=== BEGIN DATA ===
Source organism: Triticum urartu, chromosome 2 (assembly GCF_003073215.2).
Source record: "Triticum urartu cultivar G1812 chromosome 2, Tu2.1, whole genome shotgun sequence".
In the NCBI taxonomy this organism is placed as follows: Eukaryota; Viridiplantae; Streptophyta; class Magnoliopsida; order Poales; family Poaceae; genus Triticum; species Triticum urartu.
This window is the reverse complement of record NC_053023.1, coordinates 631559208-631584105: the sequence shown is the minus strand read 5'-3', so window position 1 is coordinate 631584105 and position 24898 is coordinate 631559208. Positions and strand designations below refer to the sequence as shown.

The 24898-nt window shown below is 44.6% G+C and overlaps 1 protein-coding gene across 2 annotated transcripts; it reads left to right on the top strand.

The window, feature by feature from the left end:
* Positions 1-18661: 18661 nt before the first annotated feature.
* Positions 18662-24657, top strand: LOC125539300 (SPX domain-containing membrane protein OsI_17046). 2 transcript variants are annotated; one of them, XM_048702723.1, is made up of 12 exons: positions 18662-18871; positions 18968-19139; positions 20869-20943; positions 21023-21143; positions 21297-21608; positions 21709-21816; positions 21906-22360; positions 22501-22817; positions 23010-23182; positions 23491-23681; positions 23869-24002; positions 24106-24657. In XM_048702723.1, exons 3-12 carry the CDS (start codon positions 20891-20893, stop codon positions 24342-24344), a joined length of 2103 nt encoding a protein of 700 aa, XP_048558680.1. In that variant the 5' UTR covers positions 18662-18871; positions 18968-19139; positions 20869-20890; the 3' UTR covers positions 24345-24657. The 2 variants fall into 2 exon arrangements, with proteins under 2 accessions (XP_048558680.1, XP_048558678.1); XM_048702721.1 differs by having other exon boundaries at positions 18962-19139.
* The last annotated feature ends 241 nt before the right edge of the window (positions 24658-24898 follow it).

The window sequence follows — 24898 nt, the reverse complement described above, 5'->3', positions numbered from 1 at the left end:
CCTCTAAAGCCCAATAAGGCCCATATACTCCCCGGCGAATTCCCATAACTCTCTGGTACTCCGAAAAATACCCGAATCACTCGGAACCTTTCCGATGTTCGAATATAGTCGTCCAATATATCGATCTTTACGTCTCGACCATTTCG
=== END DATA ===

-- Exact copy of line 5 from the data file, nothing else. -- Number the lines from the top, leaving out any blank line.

The 24898-nt window shown below is 44.6% G+C and overlaps 1 protein-coding gene across 2 annotated transcripts; it reads left to right on the top strand.